Don’t Underestimate Data

Spending on big data technology is set to exceed $57 billion this year, which shows just how committed companies are to getting the most out of every aspect of data. Marketers need to take note—data is driving their careers: Used well, data can accelerate career paths; badly interpreted data can stunt career progression. Both real-time and historical data can be used to inform and develop effective campaigns.

Data makes tracking every marketing campaign easier and more convenient. Harnessing real-time data allows for adjustments in-campaign at any time, or even in the planning stage of the next campaign by leveraging the learnings and trends identified from previous campaigns. And as mentioned, proving the success of a marketing campaign to those at the top of a company is so much easier when you have hard evidence backing up your claims.

Alongside big data and data-driven marketing is the concept of The Internet of Things (IoT), which further proves the essential and integral nature of technology in the marketing world. The more IoT technology is integrated, wearables become more common, and beacon technology is used, the more data marketers have to feed on, making it increasingly important to not only have an Engagement Platform to orchestrate all these touchpoints, but one that has a robust ecosystem of complementary technology integrations (so your technology is ‘speaking the same language’).

The Ever-Evolving Role of the Marketer

The typical marketer of ten years ago, or even five years ago, may not have been able to predict how different their jobs would look in 2017. However, marketing has always been an evolving discipline, with the move from print to online, text to video, and now with the incorporation of data and in-depth analysis as key to their roles.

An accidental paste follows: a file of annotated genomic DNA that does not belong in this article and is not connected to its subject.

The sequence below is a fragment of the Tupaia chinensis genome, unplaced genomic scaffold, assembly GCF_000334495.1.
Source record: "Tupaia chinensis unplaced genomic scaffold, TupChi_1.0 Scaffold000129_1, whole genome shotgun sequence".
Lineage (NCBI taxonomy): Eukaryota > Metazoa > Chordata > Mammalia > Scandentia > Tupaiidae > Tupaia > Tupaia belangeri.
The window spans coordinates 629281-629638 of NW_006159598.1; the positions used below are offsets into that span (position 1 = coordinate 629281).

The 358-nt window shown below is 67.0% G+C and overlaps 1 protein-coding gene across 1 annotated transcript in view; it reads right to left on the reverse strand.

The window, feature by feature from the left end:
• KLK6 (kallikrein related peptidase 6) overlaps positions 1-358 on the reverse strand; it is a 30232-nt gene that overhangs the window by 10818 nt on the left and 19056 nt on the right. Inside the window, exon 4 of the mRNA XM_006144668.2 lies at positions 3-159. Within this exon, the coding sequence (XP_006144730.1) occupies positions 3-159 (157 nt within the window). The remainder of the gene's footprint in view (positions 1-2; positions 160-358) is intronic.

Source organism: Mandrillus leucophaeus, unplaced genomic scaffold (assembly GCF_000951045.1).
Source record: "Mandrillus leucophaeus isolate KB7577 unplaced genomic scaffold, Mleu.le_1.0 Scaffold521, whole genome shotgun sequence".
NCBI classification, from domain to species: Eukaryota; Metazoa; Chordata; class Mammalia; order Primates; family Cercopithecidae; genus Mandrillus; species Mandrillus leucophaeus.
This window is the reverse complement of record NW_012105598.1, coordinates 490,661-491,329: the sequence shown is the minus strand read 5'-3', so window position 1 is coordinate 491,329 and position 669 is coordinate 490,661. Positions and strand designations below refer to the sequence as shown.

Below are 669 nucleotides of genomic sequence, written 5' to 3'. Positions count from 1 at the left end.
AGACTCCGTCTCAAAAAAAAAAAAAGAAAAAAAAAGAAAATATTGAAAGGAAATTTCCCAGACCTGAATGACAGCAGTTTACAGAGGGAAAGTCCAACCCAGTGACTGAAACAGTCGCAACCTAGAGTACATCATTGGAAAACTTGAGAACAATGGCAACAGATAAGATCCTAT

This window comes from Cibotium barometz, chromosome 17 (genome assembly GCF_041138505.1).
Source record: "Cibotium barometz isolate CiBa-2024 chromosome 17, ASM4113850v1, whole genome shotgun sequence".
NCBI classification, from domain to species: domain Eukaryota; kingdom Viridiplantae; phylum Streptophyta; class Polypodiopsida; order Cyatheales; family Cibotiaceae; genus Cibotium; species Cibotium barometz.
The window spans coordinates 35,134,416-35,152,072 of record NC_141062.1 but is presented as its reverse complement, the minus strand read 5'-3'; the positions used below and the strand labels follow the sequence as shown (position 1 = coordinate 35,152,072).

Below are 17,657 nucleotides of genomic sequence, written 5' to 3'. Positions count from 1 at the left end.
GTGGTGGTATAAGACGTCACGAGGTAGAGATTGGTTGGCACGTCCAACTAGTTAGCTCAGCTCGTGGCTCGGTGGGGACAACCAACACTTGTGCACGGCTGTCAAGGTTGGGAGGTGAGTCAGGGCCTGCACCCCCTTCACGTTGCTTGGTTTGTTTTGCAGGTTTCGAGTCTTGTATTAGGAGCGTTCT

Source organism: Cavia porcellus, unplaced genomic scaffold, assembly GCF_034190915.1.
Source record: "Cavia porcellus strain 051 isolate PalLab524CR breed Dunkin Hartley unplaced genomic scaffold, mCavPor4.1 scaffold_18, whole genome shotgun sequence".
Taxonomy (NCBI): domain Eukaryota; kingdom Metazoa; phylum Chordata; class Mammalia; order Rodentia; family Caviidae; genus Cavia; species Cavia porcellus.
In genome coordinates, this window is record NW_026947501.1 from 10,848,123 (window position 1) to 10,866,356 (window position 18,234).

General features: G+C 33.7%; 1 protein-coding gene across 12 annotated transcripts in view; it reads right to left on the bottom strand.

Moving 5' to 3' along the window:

There is nothing ‘fluffy’ and ambiguous about the modern marketer’s role. Yes, creativity is used to push forward and capture the audience attention, but it should be measured, tested and released once it is sure to succeed according to the data and research available.

Embracing marketing technology is absolutely essential for the modern marketer. Building an effective marketing stack for each individual business takes time and energy. But, once in place, it can push the business in the right direction and increase marketing success. That’s not to even mention the benefits it can offer in terms of time and capital saving.

Marketing operations cannot function effectively without MarTech, and the modern marketer cannot perform their role properly without embracing both. A blend of creative talent and a technologist’s knowledge must be combined to effectively market for growth.

Marketing is not going to go backward. There won’t be a return to the idea that the marketing department is ‘winging it’ and just trying out any creative idea. Modern marketing will become more entrenched and driven by data and technology, and it is essential the professionals involved embrace and utilize the resources available to them. The data and technology are there, it comes down to marketers ability to make the most of them. This way, marketers will not just safe-guard their jobs, but maintain their seat at the table.

The post How Technology is Creating More Opportunities for the Modern Marketer appeared first on Marketo Marketing Blog – Best Practices and Thought Leadership.

from Marketo Marketing Blog http://blog.marketo.com/2017/06/technology-creating-opportunities-modern-marketer.html

10 of the Best Ads from June: Boomerang, Bugs, and a Perfectly Useless Chatbot

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It’s finally, finally summer.

To celebrate the sun emerging (and the temperature in our offices dropping to subarctic extremes), I attempted to find some summery ads to feature in this month’s roundup. Instead, I ended up with a weird chatbot, a novelty phone, and several ways to kill bugs.